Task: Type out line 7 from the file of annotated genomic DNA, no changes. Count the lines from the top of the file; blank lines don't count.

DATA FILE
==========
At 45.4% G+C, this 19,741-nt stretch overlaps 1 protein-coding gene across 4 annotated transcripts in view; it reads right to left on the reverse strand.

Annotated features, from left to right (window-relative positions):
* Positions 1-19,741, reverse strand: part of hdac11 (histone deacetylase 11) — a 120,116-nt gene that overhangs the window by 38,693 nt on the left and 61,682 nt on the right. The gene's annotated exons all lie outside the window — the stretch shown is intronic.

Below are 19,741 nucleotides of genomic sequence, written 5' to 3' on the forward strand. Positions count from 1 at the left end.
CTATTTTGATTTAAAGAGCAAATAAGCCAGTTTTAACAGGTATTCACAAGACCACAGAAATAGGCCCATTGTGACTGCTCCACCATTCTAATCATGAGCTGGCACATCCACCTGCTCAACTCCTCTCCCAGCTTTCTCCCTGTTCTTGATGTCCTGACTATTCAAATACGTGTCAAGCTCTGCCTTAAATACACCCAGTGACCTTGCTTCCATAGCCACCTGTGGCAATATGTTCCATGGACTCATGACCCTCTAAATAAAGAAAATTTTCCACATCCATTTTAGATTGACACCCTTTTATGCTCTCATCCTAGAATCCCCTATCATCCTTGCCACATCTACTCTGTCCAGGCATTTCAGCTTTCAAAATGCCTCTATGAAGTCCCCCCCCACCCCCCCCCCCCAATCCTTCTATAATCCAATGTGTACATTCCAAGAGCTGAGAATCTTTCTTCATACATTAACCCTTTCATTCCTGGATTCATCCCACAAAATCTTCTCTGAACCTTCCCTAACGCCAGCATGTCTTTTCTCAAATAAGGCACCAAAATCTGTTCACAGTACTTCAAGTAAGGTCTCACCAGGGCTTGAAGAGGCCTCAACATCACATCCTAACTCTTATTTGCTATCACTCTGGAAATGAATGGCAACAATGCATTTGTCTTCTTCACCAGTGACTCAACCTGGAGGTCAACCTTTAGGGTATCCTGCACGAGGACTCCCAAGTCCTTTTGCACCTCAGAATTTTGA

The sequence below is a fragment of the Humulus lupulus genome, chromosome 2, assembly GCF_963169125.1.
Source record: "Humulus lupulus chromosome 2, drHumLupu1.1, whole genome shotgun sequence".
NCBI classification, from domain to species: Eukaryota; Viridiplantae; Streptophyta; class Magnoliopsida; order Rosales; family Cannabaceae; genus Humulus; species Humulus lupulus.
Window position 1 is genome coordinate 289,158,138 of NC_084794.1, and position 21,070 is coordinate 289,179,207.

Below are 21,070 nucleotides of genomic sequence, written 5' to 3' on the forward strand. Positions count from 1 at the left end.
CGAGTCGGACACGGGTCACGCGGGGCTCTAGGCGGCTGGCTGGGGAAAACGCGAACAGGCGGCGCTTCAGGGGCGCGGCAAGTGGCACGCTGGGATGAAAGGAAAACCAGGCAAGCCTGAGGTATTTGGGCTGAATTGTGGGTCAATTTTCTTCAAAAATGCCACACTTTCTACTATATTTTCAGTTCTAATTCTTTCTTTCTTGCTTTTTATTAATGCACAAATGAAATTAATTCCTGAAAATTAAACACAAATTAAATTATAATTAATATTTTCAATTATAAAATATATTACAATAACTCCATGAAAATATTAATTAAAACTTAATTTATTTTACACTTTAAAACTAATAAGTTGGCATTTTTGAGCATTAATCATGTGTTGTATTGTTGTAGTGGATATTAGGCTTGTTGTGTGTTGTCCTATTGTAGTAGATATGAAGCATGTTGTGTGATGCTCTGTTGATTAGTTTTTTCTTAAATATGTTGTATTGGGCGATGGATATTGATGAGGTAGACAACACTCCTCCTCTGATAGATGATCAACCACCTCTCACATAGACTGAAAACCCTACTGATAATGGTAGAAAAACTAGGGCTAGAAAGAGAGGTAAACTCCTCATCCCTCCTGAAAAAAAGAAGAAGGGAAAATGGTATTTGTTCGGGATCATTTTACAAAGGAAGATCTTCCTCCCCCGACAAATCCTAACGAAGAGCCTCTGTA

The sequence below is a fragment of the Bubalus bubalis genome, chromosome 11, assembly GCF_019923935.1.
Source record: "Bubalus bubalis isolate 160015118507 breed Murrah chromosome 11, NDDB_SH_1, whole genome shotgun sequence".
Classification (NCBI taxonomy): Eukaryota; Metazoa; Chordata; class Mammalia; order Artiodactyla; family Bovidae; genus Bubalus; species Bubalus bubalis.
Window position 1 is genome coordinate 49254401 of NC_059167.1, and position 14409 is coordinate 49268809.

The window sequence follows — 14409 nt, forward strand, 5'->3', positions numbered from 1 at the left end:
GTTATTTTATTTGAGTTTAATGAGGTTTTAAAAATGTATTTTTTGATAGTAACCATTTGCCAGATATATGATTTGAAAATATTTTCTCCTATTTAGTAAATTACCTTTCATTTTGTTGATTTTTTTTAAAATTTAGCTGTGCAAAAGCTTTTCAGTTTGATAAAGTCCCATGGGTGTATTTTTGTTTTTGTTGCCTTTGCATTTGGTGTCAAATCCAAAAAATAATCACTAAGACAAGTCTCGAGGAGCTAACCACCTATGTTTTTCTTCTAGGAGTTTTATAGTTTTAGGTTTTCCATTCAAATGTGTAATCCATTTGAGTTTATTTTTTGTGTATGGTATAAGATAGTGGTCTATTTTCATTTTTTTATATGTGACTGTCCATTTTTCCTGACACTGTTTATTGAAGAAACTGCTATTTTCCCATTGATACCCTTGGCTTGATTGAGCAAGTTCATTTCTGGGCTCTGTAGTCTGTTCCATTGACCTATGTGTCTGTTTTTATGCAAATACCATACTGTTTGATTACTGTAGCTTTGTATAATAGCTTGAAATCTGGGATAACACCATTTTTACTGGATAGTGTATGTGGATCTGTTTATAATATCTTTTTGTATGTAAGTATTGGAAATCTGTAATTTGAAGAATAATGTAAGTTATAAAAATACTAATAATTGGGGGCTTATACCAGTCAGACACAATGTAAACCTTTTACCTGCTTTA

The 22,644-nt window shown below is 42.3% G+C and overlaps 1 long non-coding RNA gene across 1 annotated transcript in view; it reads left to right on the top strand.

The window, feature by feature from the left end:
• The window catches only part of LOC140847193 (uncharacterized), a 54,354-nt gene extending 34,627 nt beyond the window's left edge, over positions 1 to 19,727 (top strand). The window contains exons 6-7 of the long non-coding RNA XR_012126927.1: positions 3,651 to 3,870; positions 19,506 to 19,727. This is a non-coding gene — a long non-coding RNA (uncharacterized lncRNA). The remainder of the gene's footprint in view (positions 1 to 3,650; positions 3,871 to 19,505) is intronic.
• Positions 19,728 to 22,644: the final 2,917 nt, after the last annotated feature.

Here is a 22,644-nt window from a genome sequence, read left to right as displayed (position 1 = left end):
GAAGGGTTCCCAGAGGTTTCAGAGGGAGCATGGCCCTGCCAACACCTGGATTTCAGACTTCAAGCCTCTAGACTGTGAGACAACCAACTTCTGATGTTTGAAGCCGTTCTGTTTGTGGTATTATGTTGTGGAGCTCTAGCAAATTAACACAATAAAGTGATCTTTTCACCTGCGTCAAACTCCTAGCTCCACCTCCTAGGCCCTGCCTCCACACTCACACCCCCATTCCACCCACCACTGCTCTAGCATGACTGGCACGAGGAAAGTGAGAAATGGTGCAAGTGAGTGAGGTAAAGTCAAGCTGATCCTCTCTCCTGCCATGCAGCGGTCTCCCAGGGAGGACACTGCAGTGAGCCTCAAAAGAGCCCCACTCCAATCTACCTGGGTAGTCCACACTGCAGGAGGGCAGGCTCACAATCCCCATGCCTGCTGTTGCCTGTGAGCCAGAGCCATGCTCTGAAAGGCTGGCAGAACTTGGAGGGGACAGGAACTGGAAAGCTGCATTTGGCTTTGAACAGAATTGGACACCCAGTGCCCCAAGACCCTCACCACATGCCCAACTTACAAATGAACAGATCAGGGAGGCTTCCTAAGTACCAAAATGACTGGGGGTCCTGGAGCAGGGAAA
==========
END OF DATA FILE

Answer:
Source record: "Humulus lupulus chromosome 2, drHumLupu1.1, whole genome shotgun sequence".